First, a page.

Why is New Jersey called the Garden State? According to a few sources, including the NJ state government itself, most people attribute the origin of the nickname to Abraham Browning of Camden, who used the phrase in a speech at the Philadelphia Centennial exhibition in 1876. Other people suspect that Ben Franklin may have come up with it much earlier.  Whatever the source, the name stuck, and it has been on our license plates since 1954.

When most people think about farming, they think of things like the amber waves of grain, like wheat. According to USDA statistics for 2016, Kansas harvested 8.2 million acres of wheat, compared to 21 thousand in New Jersey. When people think of dairy, they might think of Wisconsin Cheeseheads, and they would be right. In 2015, Wisconsin produced 29 billion pounds of milk, versus only 127 million pounds in NJ.  According to the USDA’s Agricultural Statistics 2017, New Jersey had only 5,600 out of the nation’s million-plus farms. So, it makes sense that we are not the Farm State.

When people think about gardens, though, they think about different things. They think about veggies, berries, flowers and herbs. Here is where New Jersey farms shine. According to New Jersey’s 2020 State Agricultural Review, there were only 9,900 farms in NJ (NJDA uses a different method than the USDA), but they were in the top five states nationwide for such crops as blueberries, cranberries, peaches and bell peppers. By numbers, the majority of New Jersey farms are very small, with annual sales under $20,000.  The top crops in NJ by sales are tomatoes, bell peppers, sweet corn, cucumbers and squash.  Yes, we are the Garden State!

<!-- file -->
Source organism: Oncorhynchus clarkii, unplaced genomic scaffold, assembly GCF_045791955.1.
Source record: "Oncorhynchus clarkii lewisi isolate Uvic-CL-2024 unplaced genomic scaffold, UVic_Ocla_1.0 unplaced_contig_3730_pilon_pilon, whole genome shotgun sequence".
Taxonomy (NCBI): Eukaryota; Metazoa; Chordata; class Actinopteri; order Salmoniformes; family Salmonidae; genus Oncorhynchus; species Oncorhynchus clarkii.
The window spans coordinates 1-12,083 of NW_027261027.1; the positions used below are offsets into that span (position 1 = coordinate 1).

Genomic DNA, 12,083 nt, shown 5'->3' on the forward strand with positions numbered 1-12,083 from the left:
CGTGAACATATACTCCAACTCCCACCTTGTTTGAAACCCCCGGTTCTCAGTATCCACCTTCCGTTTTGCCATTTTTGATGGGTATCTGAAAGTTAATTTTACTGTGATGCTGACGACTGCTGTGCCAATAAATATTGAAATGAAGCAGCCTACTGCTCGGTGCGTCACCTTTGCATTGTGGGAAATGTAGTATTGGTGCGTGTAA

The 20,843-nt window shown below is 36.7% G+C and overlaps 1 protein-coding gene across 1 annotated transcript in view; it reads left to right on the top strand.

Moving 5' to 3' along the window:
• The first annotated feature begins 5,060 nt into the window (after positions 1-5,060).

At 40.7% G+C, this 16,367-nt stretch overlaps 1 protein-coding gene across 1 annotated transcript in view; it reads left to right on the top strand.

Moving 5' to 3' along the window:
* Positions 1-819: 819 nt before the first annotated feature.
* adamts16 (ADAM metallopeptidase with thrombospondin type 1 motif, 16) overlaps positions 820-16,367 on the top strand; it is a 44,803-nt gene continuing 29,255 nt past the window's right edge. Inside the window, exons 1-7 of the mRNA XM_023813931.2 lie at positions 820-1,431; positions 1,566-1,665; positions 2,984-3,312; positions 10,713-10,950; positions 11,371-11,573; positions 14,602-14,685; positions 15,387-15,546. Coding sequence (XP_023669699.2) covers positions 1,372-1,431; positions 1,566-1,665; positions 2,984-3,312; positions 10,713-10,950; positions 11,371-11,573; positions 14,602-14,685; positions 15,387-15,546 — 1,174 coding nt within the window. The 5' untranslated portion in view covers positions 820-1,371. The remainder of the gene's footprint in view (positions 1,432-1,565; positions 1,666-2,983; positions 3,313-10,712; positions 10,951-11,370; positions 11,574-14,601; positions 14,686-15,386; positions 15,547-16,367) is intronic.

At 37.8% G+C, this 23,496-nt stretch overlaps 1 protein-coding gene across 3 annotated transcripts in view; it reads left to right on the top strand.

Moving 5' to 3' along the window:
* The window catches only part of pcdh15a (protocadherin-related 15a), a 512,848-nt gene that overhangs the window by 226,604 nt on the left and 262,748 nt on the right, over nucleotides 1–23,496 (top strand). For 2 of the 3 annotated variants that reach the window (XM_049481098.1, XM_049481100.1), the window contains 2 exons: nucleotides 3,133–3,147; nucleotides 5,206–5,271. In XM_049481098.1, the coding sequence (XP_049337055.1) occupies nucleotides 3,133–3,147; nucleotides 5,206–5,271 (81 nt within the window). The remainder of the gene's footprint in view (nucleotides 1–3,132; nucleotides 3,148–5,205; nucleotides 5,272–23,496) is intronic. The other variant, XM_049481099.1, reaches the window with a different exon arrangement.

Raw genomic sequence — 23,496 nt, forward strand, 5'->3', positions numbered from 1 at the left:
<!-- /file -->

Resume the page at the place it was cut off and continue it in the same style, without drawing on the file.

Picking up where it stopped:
In the USDA’s Certified Organic Survey – 2019 Summary, New Jersey had only 68 of the nation’s 16,585 certified organic farms. We do know that NOFA-NJ has ~870 member organic farms. The top reason why there are few certified organic farms in New Jersey is because very small operators with direct-to-consumer distribution often do not have enough of an incentive to spend the time and money to become certified. When customers know their farmers personally and often pick up their produce straight from the farm, they can see for themselves a lot of what’s going on, and they can ask the farmers about their practices. Another reason why some farms may not become USDA certified is that they identify with another system of growing, like biodynamic, permaculture or restoration agriculture.  While there are many similarities between these, they are not entirely the same.

A good way to find sustainable farms of all types in New Jersey near you is the Farm and Food Guide. While there is no substitute for knowing your farmer, a major benefit of patronizing New Jersey farms that are certified organic is that they are inspected by highly-trained professionals who can show up anytime and take soil and plant samples to test them for pesticides, among other things.  If you want to be sure that a farm is currently certified organic, the best place to check is the USDA’s Organic Integrity Database.  Once you arrive at the database home page, you’ll want to narrow your search by putting “NJ” under state.  If you export the results from this search, you can then narrow the list down quite a bit by including only those operations in the “Crops Scope”.  That will screen out handlers and other operations that are not actually growing the crops. At the time of this writing, there were 98 certified organic farms in New Jersey under the Crops scope – a nice increase from just a few years ago!

We hope that folks will choose to purchase their produce locally, from farms that refrain from the use of synthetic pesticides and fertilizers, and from farmers they know.  If there is a farmer you love who is doing a great job, please be sure to let them, and us, know! If they are not certified organic and you wish they were, again please let them, and us, know.  Demand for organic foods in New Jersey is a multiple of what we are producing in-state. We need more organic farms in NJ!